If you’ve ever been on a weight loss diet then you know the internal struggle at times between what you know you should do and what you want to do. You know that in order to achieve your desired goal of losing a certain amount of weight or hitting targeted health markers you need to stick to the plan, stay with the diet. On the other hand you are presented with a delicious donut, a tub of ice cream, or a whole pizza that looks and smells amazing. Think about the following internal dialogue: “Should I?” “I better not.” “But it does look tempting. I’ve been really good this week with my diet, I deserve it.” “No I really want to reach my goal and this won’t help…” and on and on the internal struggle goes, until you either walk away or choose to dig in and enjoy.
I was listening to a neuroscientist recently discuss how different areas of the brain influence our experiences and how we operate. The frontal lobe is seat of reason and judgment, where we evaluate potential truth claims and options, and decide what is good. But we also have the limbic system that stores and recalls memories and emotions. Then there is another element that influences our decisions and thoughts, which is our desire for dopamine. This little molecule isn’t so much the pleasure molecule as the molecule of desire. In fact the book The Molecule of More is a fascinating deep dive about how influential dopamine is for our everyday decisions, beliefs, and habits. Essentially, dopamine acts as a source of appetite, it drives our wants, not necessarily our enjoyment. Perhaps you’ve had this experience, where you really want something, a pizza, the new iphone, or one more video on tiktok or instagram, but when you get it, when you consume it, you realize it isn’t all that enjoyable. That is because what we want and what we enjoy aren’t always sync’d up. In fact, our experiences of these epiphenomena are rooted in different chemical releases in the brain, and the truth is, sometimes we are poor judges of what will make us happy, assuming the thing we want is the thing that will fulfill us.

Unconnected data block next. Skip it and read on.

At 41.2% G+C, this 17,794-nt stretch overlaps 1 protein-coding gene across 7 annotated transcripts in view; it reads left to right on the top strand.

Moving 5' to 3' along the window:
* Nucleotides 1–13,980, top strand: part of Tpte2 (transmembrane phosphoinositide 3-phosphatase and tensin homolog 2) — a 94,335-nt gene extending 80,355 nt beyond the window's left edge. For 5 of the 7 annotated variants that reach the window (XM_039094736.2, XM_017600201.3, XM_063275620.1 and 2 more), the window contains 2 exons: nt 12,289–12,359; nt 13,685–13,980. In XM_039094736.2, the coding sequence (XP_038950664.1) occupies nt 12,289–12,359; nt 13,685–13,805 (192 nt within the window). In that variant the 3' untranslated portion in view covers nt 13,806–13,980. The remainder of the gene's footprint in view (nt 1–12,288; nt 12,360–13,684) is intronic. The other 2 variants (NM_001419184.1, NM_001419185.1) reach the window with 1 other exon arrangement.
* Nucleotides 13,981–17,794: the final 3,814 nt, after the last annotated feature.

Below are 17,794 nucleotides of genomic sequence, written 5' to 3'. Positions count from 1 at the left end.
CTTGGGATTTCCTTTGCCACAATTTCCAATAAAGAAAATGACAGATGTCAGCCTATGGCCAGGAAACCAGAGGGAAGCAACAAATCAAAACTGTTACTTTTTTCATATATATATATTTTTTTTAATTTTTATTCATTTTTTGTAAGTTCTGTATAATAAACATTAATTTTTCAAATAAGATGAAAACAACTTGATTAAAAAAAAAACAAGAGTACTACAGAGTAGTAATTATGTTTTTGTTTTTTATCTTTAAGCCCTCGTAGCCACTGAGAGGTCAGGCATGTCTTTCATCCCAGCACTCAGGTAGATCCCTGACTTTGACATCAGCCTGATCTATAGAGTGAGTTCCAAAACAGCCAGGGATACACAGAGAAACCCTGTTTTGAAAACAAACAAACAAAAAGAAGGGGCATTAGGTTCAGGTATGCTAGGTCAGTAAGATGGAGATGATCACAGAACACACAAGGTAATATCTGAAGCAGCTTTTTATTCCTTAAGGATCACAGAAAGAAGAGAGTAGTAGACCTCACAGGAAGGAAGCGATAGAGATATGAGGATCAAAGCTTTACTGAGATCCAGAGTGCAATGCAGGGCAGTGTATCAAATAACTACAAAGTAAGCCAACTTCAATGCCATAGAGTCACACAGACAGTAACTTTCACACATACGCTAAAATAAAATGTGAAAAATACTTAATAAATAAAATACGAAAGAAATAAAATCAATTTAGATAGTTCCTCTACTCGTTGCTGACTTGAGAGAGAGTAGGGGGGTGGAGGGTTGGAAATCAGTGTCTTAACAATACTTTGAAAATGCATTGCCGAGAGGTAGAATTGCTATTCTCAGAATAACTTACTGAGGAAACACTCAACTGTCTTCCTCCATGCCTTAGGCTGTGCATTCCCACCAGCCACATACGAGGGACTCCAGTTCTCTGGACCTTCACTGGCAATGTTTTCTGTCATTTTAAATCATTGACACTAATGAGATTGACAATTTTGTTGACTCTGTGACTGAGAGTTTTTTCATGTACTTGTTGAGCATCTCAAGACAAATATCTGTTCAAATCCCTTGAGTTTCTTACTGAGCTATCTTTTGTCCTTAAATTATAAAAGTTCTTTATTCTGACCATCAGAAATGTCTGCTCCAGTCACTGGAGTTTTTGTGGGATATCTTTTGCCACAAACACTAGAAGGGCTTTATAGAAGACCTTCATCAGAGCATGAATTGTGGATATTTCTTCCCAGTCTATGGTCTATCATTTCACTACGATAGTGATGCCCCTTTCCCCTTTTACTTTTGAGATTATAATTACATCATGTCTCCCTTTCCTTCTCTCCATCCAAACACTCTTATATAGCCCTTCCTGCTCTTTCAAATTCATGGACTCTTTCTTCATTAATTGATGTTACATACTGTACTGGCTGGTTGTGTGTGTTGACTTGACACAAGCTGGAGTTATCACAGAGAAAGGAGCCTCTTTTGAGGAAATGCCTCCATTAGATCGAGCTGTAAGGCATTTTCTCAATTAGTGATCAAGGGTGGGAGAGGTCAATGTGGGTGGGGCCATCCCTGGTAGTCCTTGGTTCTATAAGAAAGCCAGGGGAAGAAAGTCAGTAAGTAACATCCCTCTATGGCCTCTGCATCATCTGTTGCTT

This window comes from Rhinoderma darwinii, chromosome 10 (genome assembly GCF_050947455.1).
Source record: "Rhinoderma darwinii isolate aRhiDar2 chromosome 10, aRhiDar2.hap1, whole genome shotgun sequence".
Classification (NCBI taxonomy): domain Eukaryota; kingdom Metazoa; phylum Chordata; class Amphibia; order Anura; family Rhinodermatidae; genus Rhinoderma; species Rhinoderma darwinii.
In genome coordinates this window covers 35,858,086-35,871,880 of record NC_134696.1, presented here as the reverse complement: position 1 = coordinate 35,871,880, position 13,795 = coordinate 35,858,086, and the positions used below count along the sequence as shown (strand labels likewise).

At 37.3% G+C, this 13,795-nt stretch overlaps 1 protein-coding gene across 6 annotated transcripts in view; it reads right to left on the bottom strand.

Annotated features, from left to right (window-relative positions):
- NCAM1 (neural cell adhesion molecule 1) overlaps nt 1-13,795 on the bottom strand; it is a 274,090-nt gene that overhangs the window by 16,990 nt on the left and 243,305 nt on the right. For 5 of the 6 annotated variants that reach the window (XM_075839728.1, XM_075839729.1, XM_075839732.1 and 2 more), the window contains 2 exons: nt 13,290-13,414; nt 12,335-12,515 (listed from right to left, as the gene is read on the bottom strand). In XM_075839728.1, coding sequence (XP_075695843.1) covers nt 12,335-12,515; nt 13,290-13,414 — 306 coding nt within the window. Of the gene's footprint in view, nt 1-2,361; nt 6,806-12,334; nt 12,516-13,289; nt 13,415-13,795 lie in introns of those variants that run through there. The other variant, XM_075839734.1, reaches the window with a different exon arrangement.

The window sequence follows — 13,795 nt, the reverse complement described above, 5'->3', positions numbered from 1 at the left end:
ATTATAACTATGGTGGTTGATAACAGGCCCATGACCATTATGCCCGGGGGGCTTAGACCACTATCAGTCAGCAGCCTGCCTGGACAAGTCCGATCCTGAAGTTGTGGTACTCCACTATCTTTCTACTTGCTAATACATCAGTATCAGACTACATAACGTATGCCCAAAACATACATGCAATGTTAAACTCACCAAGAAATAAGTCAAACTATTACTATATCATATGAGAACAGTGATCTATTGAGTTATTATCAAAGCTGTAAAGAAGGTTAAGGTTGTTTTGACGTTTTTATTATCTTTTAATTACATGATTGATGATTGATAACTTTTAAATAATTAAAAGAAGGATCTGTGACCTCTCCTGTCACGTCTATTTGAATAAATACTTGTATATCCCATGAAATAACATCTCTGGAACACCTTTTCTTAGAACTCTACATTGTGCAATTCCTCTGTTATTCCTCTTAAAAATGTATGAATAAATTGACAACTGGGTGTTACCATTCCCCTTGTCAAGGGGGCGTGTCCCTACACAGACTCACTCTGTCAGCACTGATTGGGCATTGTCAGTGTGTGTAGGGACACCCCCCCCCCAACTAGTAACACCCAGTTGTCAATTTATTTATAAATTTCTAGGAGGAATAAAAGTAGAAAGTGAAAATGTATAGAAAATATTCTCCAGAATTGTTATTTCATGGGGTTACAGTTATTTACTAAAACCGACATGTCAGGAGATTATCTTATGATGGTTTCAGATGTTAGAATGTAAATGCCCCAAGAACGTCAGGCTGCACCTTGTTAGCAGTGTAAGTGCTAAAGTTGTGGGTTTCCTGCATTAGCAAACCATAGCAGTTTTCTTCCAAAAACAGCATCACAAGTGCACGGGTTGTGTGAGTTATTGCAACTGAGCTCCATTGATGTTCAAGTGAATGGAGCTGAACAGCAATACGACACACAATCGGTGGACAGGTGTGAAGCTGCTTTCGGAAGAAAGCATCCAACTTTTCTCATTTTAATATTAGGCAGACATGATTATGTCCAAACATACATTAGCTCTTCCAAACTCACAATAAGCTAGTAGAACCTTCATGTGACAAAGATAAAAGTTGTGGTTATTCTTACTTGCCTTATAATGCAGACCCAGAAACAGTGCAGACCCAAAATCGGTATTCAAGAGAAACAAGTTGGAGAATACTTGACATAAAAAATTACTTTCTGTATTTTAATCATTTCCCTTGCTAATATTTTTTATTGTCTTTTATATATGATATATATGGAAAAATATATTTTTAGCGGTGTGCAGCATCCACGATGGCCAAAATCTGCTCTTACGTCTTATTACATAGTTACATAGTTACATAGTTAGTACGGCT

As I was reviewing these recent insights it made me think about a very old observation regarding the same internal experiences we have. The philosopher Plato, in his book the Phaedrus about 2500 years ago used an analogy to describe what modern scientists are empirically discovering today. Plato’s analysis of the human psyche or soul was based on three parts as well, which he distinguished as our reason, our spiritedness (which would encompass some of our emotions and memories roughly speaking), and our appetites, which are essentially our base desires. Plato doesn’t have fMRI’s or neurochemistry to explain humans, but he does have a vivid story. In his analogy, he likens a person to a charioteer, with two horses pulling the chariot. Plato’s soul doesn’t map on perfectly to modern neuroscience, but we can see some very helpful similarities between the two. And while modern science is often descriptive in its findings, Plato has no problem being prescriptive in his account.
The charioteer himself represents reason, and Plato says that our reason should always be in the driver’s seat of our decisions. But reason alone is not enough, and so the horses, which are our spiritedness and our appetites, pull the chariot. Plato recognizes that these two other forces must be controlled with bit and bridle; they must be managed, educated, and guided by reason towards a good outcome. When we allow our spiritedness or our appetites to take the reigns of our lives, our psyche becomes disordered and out of balance. We end up wanting things more than we should, or allowing our emotions to dominate our decision-making.
It can be a hard line to walk keeping all three parts of the psyche in proper balance and alignment. When we indulge too much or too often in our base appetites or spiritedness, that horse begins to grow stronger and dominate the chariot and the charioteer. Now this doesn’t mean we need to suppress, our emotions and desires, but it does mean they need to be kept in proper perspective. One great insight from modern psychology is that our emotions are feedback and evidence, but our emotions are not the totality of who we are. Emotions come and go, appetites for things come and go, and with the help of a proper decision making framework, we can keep bigger goals and values in mind which allow us to drive the chariot towards the true goal, which is human flourishing.